A sideways curve in the part of your spine that makes up your upper and middle back is thoracic scoliosis. It’s common in children and adolescents and managed conservatively or corrected with surgery.

You may know that your spine has several natural curves when viewed from the side. But when viewed from behind, the spine appears straight.

Some people also have a sideways curve of the spine. This is called scoliosis and can cause the spine to appear curved when viewed from behind. It affects 2–3% of the population of the United States.

Thoracic scoliosis is when a sideways curve affects your thoracic spine, or the upper and middle part of your back. Keep reading to discover more about thoracic scoliosis, what causes it, and its treatment.

Thoracic scoliosis is when scoliosis affects the part of your spine that forms your upper and middle back. This is the thoracic spine.

The thoracic spine is made up of 12 vertebrae. Thoracic scoliosis most commonly affects the area around the eighth and ninth thoracic vertebrae. This is roughly in the middle of your back.

thoracic scoliosisShare on Pinterest
Illustrated by Jason Hoffman

In most instances of thoracic scoliosis, the spine curves to the right. Left curvatures can happen but are rare overall.

If a curve in your thoracic spine is greater than 10 degrees, you can receive a diagnosis of thoracic scoliosis. Curves that are more than 45–50 degrees are severe.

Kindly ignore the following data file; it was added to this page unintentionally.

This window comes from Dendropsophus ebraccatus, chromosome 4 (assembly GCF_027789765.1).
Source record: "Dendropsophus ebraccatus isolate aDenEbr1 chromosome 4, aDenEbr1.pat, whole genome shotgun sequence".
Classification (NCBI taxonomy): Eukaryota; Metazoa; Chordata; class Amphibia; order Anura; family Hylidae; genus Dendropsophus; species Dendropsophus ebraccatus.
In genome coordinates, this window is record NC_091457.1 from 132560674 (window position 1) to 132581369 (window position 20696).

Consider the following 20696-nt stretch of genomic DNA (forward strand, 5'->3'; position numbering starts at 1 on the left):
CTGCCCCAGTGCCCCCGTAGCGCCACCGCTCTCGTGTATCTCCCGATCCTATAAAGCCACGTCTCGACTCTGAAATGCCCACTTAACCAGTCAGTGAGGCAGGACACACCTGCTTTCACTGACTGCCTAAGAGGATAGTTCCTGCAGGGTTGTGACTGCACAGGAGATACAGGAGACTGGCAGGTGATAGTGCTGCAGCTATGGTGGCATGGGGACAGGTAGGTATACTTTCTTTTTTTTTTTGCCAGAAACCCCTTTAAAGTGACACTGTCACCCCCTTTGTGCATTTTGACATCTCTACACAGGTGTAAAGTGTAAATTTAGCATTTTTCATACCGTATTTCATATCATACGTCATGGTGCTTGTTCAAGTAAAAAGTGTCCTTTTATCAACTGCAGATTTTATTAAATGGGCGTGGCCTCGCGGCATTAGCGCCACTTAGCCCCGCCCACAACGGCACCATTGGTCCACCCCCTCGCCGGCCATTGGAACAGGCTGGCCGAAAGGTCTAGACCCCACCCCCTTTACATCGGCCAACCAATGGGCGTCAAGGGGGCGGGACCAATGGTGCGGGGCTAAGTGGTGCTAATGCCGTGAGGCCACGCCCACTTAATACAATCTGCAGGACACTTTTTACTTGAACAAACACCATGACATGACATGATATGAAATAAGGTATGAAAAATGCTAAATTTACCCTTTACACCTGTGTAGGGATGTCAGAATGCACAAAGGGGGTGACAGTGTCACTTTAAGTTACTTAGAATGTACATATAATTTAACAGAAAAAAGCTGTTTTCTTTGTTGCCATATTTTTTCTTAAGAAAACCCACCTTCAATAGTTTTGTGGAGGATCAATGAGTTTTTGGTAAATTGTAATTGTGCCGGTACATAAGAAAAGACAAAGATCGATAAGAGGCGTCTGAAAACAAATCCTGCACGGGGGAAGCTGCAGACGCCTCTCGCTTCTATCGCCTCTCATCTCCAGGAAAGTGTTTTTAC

Anyone can develop thoracic scoliosis. However, scoliosis generally begins when you’re between 10 and 15 years old.

The sideways curvature of the spine present in thoracic scoliosis can cause the following symptoms:

If the spinal curve is more severe or progresses, it can lead to:

For many people, the cause of scoliosis is unknown. This is called idiopathic scoliosis. About 80% of people with scoliosis have idiopathic scoliosis.

It appears that genetics plays a role. About 30% of people with idiopathic scoliosis have another family member with the condition.

Other causes of thoracic scoliosis are:

Many people with thoracic scoliosis don’t experience pain, especially if the spinal curvature is mild. But if the curve of your scoliosis is severe or has progressed, you may begin to experience pain or discomfort.

You may feel thoracic scoliosis pain in your back and shoulders. Also, a curvature may lead to pain or discomfort in your chest and rib cage because the rib cage is attached to your thoracic spine.

Pain from scoliosis can happen due to many causes. Below are some examples of how thoracic scoliosis may cause pain:

  • Effects of scoliosis can change your posture, placing a strain on your joints and muscles.
  • Pressure from scoliosis may irritate or compress nearby nerves, leading to shooting pains or tingling sensations.
  • Preexisting conditions, such as arthritis or degenerative disk disease, together with scoliosis can increase pain, particularly in adults.

Pain — specifically back pain — is more common in people with lower back (lumbar) scoliosis. But thoracic scoliosis can also lead to pain. Scoliosis pain is also more common in adults.